For example, I’m looking at the BankAmericard application that came in the mail recently. The rewards for this card are 2% cash back on groceries, 3% cash back on gas, and 1% cash back on everything else (with quarterly limits). If I go to the fine print on the back of the application, I see that “Eligible merchants and the associated MCCs…are the following: (a) Grocery Stores (MCC codes 5411, 5422, 5441, 5451, 5462, and 5499); and (b) Gas Stations (MCC codes 5541 and 5542). Purchases made at a merchant that does not process transactions under these codes will not qualify and you will not receive the bonus cash rewards.”

The trick is to figure out what the MCC is for a merchant you shop at and make sure you use the card that maximizes your rewards. This comes with experience and research. Asking the cashier what their MCC is will usually not get you anywhere! ;)

Reviewing your year end statement, which breaks purchases into categories (at least with my Chase cards) is very helpful. That’s how I discovered that purchases at my local Target (which has a grocery section) and Walmart are categorized as groceries. Handy to know!

There’s also this handy website which tells you exactly what the MCC is for any “supplier” that takes VISA:


Have at it!

2015 Entertainment Book for $10

entertainment bookI hadn’t decided whether or not to purchase this year’s Entertainment Book. I would never pay the $35 regular price, but when I got an email this morning saying it was on sale for $10 (free shipping), I didn’t hesitate. I will save two to three times that amount just using their Regal theater coupons.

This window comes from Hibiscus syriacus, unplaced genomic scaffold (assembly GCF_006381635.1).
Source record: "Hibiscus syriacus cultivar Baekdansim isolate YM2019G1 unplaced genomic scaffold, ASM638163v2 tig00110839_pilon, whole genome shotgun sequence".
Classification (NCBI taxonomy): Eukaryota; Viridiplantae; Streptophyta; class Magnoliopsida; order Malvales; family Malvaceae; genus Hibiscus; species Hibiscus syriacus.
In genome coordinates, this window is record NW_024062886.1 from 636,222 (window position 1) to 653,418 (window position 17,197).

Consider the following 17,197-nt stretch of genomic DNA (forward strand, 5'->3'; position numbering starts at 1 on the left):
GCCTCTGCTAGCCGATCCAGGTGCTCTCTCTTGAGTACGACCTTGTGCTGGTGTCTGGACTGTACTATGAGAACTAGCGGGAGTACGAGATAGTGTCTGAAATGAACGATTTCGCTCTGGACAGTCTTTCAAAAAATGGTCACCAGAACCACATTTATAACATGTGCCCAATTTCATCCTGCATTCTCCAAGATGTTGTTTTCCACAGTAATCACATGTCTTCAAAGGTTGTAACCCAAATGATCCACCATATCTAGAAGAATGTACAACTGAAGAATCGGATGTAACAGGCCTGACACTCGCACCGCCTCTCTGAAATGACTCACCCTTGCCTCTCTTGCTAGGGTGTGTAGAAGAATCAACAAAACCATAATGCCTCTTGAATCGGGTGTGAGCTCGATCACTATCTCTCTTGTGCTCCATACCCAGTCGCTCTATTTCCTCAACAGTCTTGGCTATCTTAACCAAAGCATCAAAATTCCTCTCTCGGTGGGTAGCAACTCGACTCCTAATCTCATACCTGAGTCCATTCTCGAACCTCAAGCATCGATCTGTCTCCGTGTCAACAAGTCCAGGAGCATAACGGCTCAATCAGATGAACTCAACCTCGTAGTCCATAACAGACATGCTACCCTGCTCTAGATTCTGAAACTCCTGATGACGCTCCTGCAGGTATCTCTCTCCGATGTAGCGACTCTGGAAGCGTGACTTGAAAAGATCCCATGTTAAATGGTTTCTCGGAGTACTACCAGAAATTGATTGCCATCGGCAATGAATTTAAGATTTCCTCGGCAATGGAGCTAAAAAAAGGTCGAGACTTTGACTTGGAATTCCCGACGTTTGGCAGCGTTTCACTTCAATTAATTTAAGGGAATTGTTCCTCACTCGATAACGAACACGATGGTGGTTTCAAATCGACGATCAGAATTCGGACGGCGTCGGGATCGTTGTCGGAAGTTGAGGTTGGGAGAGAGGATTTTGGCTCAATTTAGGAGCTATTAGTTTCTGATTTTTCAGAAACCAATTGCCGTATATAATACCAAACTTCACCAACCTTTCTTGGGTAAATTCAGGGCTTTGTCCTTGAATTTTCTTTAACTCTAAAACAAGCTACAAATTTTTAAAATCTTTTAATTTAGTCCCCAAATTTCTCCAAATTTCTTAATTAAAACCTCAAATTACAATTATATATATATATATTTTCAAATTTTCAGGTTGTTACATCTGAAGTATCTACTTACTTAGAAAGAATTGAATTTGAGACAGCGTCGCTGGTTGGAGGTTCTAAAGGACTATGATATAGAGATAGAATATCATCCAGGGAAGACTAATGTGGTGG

The sale ends Monday, so don’t delay. Go to www.entertainment.com

Checking Expiration Dates

expiration dateHaving just returned from a visit home I am, once again, reminded to check the expiration dates on the food in our pantry. This, after finding that the mushroom soup I planned to use in a recipe I was making while up there expired in 2011.

I’m not saying that food has to be thrown out the second it’s past the expiration date – like at least one of my kids seems to feel. ;) However, I do not want any of them to stumble upon cans that expired four years ago, let alone four decades ago – something my friend discovered last summer when clearing out her father’s house.

I don’t like waste. And we waste very little. But I did find, and throw out, a can of beets and a container of beef stock. Other than that, everything is well within its expiration date, and are all items that I will unquestionably use in the coming months. My pantry does not overfloweth, something I may regret it in the event of a nuclear war…

No Raincheck, Thank You

king soopers produce adI went to King Soopers yesterday. One of the items on my shopping list was mushrooms. I had a beef burgandy going in the crock pot and needed to add mushrooms shortly before serving. The 16 oz packages of mushrooms were on sale for $2.99 (regularly $3.49).

And, of course, they were out of them. The guy in produce told me I could get a raincheck, but I explained that I needed the mushrooms today and asked if I could substitute two 8 oz packages, which were not on sale and priced at $2.19 each. He said to tell the checkout clerk that he, Tony, said that would be OK.

When I got to the dairy section, I saw that they were out of the skim milk that was on sale for $1.99. (Honestly, Sundays are the worst day to grocery shop.) Luckily, an employee was there stocking one of the cases and he went to the back to get more. What had other shoppers done – just shrugged their shoulders and bought the $3.39 milk instead? I grabbed two and put them in our freezer. If it’s still on sale next time I go, I’ll grab another one or two.